LONDON • The Tate St Ives art gallery has now stepped out of the shadows of its bigger siblings.
Earlier this month, it was named the Art Fund Museum of the Year in Britain, a prize catch that has eluded the grasp of the Tate Modern and Tate Britain.
The recognition comes in the wake of a revamp that had led to the closure of Tate St Ives for 18 months. It reopened last October after a massive refurbishment of its galleries plus a £20-million (S$36-million) extension that had been carved into a hillside by Jamie Fobert Architects.
News of the extra space was welcomed by visitors, given that Tate St Ives has proven to be a top draw.
According to The Guardian, visitorship has averaged 240,000 annually, with the turnout swamping the gallery spaces, shop and other facilities, including a rooftop cafe.
The Art Fund is an independent membership-based British charity that raises money to acquire artworks for the country.
The Art Fund Museum of the Year pays tribute to museums that have undertaken transformative projects, brought their collections to life for audiences in exceptional ways and delivered innovative programmes to grow visitorship.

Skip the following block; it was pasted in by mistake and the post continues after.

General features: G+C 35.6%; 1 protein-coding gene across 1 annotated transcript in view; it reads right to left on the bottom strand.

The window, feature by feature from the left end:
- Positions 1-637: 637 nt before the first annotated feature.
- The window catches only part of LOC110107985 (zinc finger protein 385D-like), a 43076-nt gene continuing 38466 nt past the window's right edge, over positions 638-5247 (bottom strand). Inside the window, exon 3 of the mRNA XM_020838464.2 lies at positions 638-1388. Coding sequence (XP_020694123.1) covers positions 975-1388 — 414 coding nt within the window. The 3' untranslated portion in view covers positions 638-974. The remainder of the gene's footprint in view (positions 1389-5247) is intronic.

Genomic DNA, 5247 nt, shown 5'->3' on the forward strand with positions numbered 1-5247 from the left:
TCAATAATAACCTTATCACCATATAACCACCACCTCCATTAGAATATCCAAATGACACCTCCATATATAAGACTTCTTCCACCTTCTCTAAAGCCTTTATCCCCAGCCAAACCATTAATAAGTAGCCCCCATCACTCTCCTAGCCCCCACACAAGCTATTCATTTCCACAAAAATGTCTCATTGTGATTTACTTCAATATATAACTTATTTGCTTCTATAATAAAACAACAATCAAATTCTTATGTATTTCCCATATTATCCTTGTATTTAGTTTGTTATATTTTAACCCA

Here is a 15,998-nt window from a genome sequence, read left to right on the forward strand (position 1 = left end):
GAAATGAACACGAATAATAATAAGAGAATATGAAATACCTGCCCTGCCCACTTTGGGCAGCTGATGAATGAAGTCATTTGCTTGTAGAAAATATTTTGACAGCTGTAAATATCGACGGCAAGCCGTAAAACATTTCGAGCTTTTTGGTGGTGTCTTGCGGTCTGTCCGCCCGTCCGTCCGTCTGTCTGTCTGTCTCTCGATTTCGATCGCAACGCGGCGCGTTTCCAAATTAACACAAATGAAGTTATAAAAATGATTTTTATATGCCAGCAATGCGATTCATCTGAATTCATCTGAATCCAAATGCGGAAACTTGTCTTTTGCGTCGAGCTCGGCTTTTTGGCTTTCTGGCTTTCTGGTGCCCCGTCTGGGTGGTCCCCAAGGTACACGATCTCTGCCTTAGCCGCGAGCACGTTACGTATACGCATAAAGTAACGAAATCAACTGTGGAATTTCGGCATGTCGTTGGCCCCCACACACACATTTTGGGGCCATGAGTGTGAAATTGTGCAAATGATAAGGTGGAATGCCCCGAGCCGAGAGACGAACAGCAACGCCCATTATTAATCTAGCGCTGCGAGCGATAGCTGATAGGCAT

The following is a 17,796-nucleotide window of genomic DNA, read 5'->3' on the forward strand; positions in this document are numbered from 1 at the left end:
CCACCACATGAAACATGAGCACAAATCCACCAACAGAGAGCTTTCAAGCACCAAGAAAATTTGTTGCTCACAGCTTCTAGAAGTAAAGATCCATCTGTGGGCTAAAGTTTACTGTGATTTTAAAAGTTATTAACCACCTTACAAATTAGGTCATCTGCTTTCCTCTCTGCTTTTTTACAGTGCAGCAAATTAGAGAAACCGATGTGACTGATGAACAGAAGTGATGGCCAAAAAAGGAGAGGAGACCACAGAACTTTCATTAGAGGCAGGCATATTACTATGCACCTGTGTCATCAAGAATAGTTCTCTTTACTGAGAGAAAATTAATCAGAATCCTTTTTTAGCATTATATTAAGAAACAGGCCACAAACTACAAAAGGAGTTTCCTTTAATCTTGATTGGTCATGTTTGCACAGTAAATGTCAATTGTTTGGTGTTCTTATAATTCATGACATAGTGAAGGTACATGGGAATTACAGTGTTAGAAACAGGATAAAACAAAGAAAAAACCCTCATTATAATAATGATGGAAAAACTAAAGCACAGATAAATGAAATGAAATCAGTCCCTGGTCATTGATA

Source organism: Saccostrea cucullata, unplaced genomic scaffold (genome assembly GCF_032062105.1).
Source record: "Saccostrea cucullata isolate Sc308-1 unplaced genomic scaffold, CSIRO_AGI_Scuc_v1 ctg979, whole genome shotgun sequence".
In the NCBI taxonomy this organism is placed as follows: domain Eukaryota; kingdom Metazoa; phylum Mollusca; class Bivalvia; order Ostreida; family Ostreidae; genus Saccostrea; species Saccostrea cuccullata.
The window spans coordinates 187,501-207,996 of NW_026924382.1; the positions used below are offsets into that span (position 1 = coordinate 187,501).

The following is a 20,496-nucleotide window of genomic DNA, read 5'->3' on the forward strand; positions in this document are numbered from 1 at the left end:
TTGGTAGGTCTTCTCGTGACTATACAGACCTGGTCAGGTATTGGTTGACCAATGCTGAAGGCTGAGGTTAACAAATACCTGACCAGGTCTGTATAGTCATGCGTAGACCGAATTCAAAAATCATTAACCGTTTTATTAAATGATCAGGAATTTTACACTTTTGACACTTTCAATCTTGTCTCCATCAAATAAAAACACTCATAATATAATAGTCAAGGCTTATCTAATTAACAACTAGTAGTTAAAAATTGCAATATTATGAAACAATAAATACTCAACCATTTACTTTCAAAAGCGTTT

Tate St Ives, which was named the 2018 winner at an event at the Victoria and Albert Museum in London, was given £100,000.
The other finalists were Brooklands Museum in Weybridge, Ferens Art Gallery in Hull, Glasgow Women's Library and the Postal Museum in London.
Mr Stephen Deuchar, chair of the judges, said: "Tate St Ives tells the story of the artists who have lived and worked in Cornwall in an international context.
"The new extension to the gallery is deeply intelligent and breathtakingly beautiful, providing the perfect stage for a curatorial programme that is at once adventurous, inclusive and provocative.
"The judges admired an architect and gallery team who devoted some 12 years to this transformational change, consulting with the local community all the way."
Judge Melanie Manchot was equally impressed, saying: "As soon as I walked into Tate St Ives, I had an amazingly strong feeling that they're doing something innovative.
"I've visited before, but now, the whole building, the galleries, the views all feel different - they have been given a new lease of life."
Located in the Cornish fishing town that became a hot bed of Modernism in the late 1930s, the gallery, which opened in 1993, has quickly reconnected with the public since its reopening with top-drawer shows.
One exhibition featured art from 1850 to the present, inspired by the writing of celebrated author Virginia Woolf, who spent much of her childhood in St Ives.